The government has insisted it is committed to making sure there is no “dirty money” in the UK as the Tories faced questions over business tycoon and Tory donor Javad Marandi.
Mr Marandi was described as a “person of importance” in a National Crime Agency’s investigation into the so-called “Azerbaijani Laundromat” – and lost a 19-month legal battle with the BBC to remain anonymous.
The business tycoon, who owns famous design brand The Conran Shop and the private members’ club Soho Farmhouse, said he is “deeply disappointed” by the judge’s ruling to lift reporting restrictions.
Politics live: Home secretary’s migration stance ‘right’, minister says
Mr Marandi strongly denies wrongdoing and is not subject to criminal sanction.
According to the BBC, the NCA found some of Mr Marandi’s overseas interests had played a role in an enormous money-laundering scheme involving one of Azerbaijan’s richest oligarchs.
SNP MP Alison Thewliss said the naming of Mr Marandi was a “victory of transparency and freedom of the press”.
Raising an urgent question about the investigation in the Commons, she said: “While it’s incumbent on me to state that Mr Marandi denies any wrongdoing… the National Crime Agency has found that companies linked to Mr Marandi are a crucial part of the Azerbaijan network known as the Azerbaijani Laundromat.
“The UK must not be a home for the world’s dirty money but has become so under the Tories.”
Ms Thewliss called Mr Marandi, who has an OBE for business and philanthropy, a “significant donor to the Tory party”.
Records from the electoral commission show he gave £663,800 to the Conservatives between 2014 and 2020, with the biggest sums coming during the Boris Johnson premiership.
Responding, policing minister Chris Philp insisted the government is “committed to ensuring the United Kingdom does not have dirty money”, pointing to the Economic Crime and Corporate Transparency Bill which is passing through parliament.
He also insisted the government was committed to combating so-called “slapps” (Strategic Lawsuits Against Public Participation) – “where extremely rich individuals use, essentially vexatious or malfeasant lawsuits to shut down proper scrutiny and proper free speech”.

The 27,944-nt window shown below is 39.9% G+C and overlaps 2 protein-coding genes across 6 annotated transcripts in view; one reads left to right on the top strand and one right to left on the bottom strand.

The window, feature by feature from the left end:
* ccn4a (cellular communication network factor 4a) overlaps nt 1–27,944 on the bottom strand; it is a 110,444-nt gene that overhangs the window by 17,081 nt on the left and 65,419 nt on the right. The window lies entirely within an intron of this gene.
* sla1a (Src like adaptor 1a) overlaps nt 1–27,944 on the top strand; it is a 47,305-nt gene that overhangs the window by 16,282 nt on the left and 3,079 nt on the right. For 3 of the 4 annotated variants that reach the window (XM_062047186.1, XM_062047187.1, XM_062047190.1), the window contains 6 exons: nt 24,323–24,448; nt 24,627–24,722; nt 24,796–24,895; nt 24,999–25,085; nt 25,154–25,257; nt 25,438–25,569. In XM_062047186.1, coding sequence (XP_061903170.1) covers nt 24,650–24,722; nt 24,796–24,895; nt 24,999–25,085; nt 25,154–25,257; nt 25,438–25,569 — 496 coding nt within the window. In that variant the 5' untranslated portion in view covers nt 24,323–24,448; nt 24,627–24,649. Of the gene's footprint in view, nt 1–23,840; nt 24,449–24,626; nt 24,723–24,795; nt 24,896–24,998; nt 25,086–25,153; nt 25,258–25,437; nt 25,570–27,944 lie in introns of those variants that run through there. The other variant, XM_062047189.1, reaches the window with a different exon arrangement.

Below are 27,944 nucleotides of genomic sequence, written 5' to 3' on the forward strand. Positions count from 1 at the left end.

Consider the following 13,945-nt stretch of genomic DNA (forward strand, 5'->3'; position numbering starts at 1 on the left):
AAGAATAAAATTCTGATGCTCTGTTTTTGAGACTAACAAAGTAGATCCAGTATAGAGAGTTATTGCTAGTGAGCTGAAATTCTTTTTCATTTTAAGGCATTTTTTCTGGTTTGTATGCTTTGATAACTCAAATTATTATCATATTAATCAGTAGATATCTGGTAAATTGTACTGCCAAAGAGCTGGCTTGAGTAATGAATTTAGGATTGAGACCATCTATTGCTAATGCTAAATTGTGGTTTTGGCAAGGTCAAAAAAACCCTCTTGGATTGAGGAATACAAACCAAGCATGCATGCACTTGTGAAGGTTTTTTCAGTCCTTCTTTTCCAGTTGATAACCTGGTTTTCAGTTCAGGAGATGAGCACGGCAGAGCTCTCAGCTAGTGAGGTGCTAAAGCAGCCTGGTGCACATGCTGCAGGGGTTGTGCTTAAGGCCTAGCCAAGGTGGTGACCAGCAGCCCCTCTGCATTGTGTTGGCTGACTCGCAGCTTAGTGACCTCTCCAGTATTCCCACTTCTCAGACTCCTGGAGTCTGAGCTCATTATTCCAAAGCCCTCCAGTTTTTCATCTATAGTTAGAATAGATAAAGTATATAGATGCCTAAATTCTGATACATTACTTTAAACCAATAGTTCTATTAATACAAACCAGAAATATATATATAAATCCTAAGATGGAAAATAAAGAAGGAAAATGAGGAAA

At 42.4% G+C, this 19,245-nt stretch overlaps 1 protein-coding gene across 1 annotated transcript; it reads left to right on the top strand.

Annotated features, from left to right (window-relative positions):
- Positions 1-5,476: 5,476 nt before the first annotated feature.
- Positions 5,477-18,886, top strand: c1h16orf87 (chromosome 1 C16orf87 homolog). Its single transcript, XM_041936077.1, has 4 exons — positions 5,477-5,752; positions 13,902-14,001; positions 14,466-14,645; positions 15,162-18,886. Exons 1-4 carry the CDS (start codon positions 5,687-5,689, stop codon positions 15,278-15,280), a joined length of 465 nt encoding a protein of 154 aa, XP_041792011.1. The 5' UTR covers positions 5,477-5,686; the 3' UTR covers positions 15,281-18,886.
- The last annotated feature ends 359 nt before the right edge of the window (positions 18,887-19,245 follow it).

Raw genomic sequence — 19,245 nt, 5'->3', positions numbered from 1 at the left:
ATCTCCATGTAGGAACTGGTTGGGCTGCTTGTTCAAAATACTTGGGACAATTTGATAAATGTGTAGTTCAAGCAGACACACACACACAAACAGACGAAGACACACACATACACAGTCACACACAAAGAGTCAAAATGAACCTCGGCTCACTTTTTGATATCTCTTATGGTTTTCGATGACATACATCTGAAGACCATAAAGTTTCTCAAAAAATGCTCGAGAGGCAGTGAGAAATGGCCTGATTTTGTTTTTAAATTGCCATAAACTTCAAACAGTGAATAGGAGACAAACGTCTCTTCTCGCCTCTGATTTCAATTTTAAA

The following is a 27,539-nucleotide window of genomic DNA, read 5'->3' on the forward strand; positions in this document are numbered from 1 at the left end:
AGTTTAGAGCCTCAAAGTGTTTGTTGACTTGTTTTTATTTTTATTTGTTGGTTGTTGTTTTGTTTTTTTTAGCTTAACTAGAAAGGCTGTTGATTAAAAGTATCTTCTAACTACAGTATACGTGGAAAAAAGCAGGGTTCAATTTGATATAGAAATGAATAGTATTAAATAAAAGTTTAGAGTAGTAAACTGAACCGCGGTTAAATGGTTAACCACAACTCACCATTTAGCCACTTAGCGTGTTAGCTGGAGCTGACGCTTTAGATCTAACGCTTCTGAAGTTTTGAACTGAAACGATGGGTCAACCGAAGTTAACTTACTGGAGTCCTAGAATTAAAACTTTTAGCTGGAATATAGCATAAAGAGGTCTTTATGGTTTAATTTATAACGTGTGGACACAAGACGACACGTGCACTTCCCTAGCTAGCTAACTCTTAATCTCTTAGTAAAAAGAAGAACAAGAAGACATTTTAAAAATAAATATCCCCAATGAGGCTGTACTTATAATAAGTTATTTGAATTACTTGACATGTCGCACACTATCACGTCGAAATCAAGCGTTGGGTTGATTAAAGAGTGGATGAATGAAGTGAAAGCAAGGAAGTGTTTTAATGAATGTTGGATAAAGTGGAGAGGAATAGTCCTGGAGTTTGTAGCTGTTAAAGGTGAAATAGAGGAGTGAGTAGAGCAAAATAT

“Clearly in this case the judge decided transparency and the public interest was served by disclosure, and I welcome that,” he said.
Calls for independent inquiry
Earlier, Liberal Democrat deputy leader Daisy Cooper called for an independent inquiry “to get to the bottom” of Mr Marandi’s donations, saying the Tories “have simply given up on standards, and they have no shame about where their money comes from”.
Labour MPs also hit out at the government in the Commons, with the MP for Halifax, Holly Lynch, accusing the Tories of a “lack of rigour when accepting donations”.
Tycoon ‘vehemently denies any wrongdoing’
Mr Marandi was initially granted an anonymity order at the outset of the case going to court In October 2021, but that has now been lifted by a judge.
In a statement, Mr Marandi’s spokesperson said he “vehemently denies any wrongdoing”.
The spokesperson said: “At no point has Mr Marandi been investigated or questioned by the authorities. And no case has ever been brought against him or his businesses in relation to these or any other matters, anywhere in the world.
“He was not the subject of this civil claim, nor a party nor a witness, meaning no evidence could be submitted on his behalf or representations made. It is therefore unjust to be named, without having had the fundamental right to rebut these false findings.
“As such, Mr Marandi is deeply disappointed at the court’s decision to lift reporting restrictions, knowing the reputational damage that is likely to follow.”